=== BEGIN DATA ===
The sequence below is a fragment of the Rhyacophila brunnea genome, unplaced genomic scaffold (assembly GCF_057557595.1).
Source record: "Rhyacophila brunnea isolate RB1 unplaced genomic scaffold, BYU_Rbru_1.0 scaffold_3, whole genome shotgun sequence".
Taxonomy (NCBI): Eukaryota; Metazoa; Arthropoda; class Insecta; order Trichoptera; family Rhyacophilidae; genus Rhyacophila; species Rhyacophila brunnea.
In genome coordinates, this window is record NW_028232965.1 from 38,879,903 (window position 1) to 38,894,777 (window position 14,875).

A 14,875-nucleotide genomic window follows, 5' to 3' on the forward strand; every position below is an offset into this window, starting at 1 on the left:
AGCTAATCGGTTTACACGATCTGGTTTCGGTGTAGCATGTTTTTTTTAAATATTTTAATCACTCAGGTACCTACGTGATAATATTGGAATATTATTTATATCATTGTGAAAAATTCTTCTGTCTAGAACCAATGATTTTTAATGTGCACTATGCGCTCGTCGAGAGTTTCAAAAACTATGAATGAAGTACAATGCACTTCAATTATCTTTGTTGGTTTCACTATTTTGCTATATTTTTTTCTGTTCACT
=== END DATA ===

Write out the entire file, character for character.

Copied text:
The sequence below is a fragment of the Rhyacophila brunnea genome, unplaced genomic scaffold (assembly GCF_057557595.1).
Source record: "Rhyacophila brunnea isolate RB1 unplaced genomic scaffold, BYU_Rbru_1.0 scaffold_3, whole genome shotgun sequence".
Taxonomy (NCBI): Eukaryota; Metazoa; Arthropoda; class Insecta; order Trichoptera; family Rhyacophilidae; genus Rhyacophila; species Rhyacophila brunnea.
In genome coordinates, this window is record NW_028232965.1 from 38,879,903 (window position 1) to 38,894,777 (window position 14,875).

A 14,875-nucleotide genomic window follows, 5' to 3' on the forward strand; every position below is an offset into this window, starting at 1 on the left:
AGCTAATCGGTTTACACGATCTGGTTTCGGTGTAGCATGTTTTTTTTAAATATTTTAATCACTCAGGTACCTACGTGATAATATTGGAATATTATTTATATCATTGTGAAAAATTCTTCTGTCTAGAACCAATGATTTTTAATGTGCACTATGCGCTCGTCGAGAGTTTCAAAAACTATGAATGAAGTACAATGCACTTCAATTATCTTTGTTGGTTTCACTATTTTGCTATATTTTTTTCTGTTCACT